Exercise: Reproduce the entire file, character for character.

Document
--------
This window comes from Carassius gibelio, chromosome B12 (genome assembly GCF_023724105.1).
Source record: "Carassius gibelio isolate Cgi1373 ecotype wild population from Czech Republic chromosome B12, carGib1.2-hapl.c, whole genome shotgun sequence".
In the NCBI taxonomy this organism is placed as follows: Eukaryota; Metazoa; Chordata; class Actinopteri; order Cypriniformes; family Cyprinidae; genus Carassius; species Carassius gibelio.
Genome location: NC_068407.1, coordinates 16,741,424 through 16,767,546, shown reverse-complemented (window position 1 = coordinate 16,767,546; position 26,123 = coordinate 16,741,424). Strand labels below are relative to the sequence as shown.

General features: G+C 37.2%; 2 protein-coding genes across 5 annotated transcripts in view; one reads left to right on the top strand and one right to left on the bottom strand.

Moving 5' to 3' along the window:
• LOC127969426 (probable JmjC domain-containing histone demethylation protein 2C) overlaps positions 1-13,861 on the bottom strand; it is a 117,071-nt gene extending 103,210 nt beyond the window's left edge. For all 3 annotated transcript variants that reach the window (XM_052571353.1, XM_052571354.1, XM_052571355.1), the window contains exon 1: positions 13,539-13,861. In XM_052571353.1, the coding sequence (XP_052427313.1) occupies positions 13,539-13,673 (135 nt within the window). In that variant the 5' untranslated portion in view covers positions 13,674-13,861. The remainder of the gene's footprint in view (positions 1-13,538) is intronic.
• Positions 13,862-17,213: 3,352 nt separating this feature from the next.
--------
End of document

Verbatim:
This window comes from Carassius gibelio, chromosome B12 (genome assembly GCF_023724105.1).
Source record: "Carassius gibelio isolate Cgi1373 ecotype wild population from Czech Republic chromosome B12, carGib1.2-hapl.c, whole genome shotgun sequence".
In the NCBI taxonomy this organism is placed as follows: Eukaryota; Metazoa; Chordata; class Actinopteri; order Cypriniformes; family Cyprinidae; genus Carassius; species Carassius gibelio.
Genome location: NC_068407.1, coordinates 16,741,424 through 16,767,546, shown reverse-complemented (window position 1 = coordinate 16,767,546; position 26,123 = coordinate 16,741,424). Strand labels below are relative to the sequence as shown.

General features: G+C 37.2%; 2 protein-coding genes across 5 annotated transcripts in view; one reads left to right on the top strand and one right to left on the bottom strand.

Moving 5' to 3' along the window:
• LOC127969426 (probable JmjC domain-containing histone demethylation protein 2C) overlaps positions 1-13,861 on the bottom strand; it is a 117,071-nt gene extending 103,210 nt beyond the window's left edge. For all 3 annotated transcript variants that reach the window (XM_052571353.1, XM_052571354.1, XM_052571355.1), the window contains exon 1: positions 13,539-13,861. In XM_052571353.1, the coding sequence (XP_052427313.1) occupies positions 13,539-13,673 (135 nt within the window). In that variant the 5' untranslated portion in view covers positions 13,674-13,861. The remainder of the gene's footprint in view (positions 1-13,538) is intronic.
• Positions 13,862-17,213: 3,352 nt separating this feature from the next.